Okabu makes a great first impression. It’s got a colorful
and weird art style, like something you’d see in a children’s book illustrated
by the United Nations, a refreshingly odd and family-friendly story about
helping the environment, and some super catchy music. It assaults you with its
cheerfulness, and like that cute little girl selling cookies outside the
grocery store, it’s hard to walk away from. Unfortunately this excellent first
impression doesn’t carry it all the way through the lengthy bug-filled campaign.
In Okabu you play as a pair of cloud whales on a mission to
stop the polluting Doza clan. You float around with speedy precision helping
the locals clean up the place with your magical cloud powers. Soak in water and
you can pour benevolent rain on plants or squirt evil Doza machines. You can
also suck up fruit from trees and spit it at breakable objects and enemies. To
augment your cloud abilities you’ll gain access to riders every few levels.
These guys have special skills like a plunger tether or a flute that causes
animals and people to follow you. There’s an environmentally friendly slant to
the proceedings, but it’s never heavy handed. Okabu is all bright and cheery
enthusiasm, with a touch of cheeky humor.
Above: The bright
storybook presentation really sells the (totally weird) hat-wearing
pollution-fighting cloud whale heroes of Okabu
Structurally Okabu is similar to the ubiquitous LEGO themed
games. You’ll jump into a level from a colorful hub world and take on a variety
of environmentally focused tasks. There’s no real penalty for dying and each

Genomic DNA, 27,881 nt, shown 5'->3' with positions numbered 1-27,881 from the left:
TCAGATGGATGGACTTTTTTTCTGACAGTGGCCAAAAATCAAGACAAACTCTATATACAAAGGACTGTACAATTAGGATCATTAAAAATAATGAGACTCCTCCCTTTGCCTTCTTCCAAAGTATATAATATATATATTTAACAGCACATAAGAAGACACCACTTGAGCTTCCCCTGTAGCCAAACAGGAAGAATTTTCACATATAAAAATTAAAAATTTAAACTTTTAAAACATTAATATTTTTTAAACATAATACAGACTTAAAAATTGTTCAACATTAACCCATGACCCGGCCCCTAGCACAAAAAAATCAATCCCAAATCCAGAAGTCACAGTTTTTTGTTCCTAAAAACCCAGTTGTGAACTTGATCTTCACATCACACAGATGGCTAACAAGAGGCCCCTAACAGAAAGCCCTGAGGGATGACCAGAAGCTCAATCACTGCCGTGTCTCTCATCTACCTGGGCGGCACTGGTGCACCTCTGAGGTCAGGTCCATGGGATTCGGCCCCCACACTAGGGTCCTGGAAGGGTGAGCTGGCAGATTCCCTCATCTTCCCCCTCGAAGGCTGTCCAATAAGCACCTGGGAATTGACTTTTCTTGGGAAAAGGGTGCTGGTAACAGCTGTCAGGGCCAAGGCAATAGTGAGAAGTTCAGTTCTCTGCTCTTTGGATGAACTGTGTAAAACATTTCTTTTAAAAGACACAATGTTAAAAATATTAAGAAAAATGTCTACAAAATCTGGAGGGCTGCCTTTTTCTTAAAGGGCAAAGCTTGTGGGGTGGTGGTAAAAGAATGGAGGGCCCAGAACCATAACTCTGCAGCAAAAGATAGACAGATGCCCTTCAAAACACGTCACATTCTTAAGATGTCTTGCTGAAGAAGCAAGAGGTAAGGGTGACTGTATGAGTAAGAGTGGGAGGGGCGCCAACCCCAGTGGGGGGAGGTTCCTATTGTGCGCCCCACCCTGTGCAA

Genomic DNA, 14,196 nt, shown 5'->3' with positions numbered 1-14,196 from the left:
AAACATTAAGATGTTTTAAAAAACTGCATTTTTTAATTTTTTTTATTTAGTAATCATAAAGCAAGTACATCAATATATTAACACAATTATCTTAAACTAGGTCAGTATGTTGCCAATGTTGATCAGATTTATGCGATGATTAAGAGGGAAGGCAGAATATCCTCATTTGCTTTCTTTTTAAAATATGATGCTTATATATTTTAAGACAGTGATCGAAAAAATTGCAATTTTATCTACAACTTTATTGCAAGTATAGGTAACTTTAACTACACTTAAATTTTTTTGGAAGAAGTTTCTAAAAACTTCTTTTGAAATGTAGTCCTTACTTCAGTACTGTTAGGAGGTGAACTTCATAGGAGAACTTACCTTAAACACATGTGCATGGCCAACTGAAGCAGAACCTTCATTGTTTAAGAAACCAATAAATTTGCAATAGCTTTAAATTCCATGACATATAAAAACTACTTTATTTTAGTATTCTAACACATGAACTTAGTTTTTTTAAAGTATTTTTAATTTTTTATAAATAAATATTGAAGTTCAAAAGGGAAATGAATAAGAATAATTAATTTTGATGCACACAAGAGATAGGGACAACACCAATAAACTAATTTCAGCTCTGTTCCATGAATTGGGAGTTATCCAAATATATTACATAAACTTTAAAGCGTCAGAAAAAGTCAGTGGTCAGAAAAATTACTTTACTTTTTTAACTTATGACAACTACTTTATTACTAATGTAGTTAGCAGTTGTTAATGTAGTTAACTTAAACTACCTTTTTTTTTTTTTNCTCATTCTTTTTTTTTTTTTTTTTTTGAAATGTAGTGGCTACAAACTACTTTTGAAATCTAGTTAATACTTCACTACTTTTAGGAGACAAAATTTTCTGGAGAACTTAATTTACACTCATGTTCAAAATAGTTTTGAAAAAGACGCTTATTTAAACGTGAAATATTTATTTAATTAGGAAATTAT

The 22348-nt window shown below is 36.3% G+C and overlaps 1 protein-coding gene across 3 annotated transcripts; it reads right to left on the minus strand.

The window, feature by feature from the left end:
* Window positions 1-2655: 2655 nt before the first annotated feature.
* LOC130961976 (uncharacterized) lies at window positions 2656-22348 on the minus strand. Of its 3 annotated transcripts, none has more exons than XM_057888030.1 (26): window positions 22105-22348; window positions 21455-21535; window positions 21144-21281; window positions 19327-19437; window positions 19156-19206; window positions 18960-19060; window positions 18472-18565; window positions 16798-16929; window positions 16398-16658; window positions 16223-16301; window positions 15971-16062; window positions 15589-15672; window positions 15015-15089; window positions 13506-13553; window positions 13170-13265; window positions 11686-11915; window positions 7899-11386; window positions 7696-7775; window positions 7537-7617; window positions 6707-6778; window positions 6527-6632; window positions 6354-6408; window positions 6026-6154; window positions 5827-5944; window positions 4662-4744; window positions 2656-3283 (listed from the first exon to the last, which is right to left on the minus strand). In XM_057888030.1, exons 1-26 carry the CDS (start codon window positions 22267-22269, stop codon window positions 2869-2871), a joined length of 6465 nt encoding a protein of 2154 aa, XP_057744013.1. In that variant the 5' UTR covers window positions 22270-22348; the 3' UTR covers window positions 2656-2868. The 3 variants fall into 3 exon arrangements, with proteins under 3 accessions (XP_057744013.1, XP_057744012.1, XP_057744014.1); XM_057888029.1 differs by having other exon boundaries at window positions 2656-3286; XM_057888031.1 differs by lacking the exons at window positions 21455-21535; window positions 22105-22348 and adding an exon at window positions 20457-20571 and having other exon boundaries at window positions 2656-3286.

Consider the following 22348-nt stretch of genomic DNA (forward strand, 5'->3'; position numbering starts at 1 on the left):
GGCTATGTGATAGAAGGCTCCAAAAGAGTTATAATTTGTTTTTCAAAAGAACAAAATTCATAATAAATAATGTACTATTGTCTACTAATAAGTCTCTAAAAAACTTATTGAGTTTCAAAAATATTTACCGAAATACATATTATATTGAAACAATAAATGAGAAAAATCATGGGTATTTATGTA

level is packed with a ridiculous number of collectibles. The levels grow in
length and complexity as you add more cloud riders and abilities. Within a few
hours you’ll be swapping riders and clouds constantly as you labor through
levels that can take up to 45 minutes to complete. And it’s here that the
game’s initial charm starts to fade.
The levels present little challenge, with most solutions
being spelled out via cute diagrams and large arrows. It might be helpful for
kids, but most adults are going to find it mind-numbingly tedious. You’ll know
what your end goal is within minutes of starting a level, but you’ll have to
slog through dozens of tiny tasks before you’re able to complete it. The later
levels come stacked with enemies, all of which shoot heat seeking missiles.
These guys can only be killed by special attacks that you don’t always have
access to. While dying doesn’t set you back in the game, it does knock your
rider off, which means you’ll have to travel across the level to the nearest
respawn tree to pick him up. The constant backtracking is frustrating and it
kills the pace of progress.
Then there are the bugs. Okabu is plagued with skipping
audio problems that require a restart to resolve. Sometimes one of your clouds
will get stuck in the level geometry, usually because the unmovable camera
didn’t give you the best view of the action. Enemy respawns are inconsistent - sometimes
they’re gone for good and other times they come back quicker than you can spin
around. The most frustrating bug ignores completed objectives, which means you
have to do that 45 minute level all over again and hope that the right
behind-the-scenes triggers are activated. Not fun!
Above: This cloud
rider has the power to mesmerize chickens, goats, bulls and people using his
strange flute thing and his obvious good looks
There’s a good foundation here and some simple fun to be had
if you’re willing to put up with the bugs and methodical pace. A second player
can drop in at any time and take control of the other cloud. Playing with two
people will definitely slow your progress, but the constant communication and
cooperation required makes for an enjoyable partnering experience. There are
also some competitive minigames to play locally or online – but they’re an
amusing distraction at best. With close to a zillion things for you to collect
in every level, there’s a tremendous amount of replay value for completists.
There’s a lot of game in here for just 15 bucks. If you like the way the LEGO games play, but
you’ve had enough of those little bricks, Okabu might scratch that itch. It’s
hard to deny its colorful charm, even if the game underneath is rough around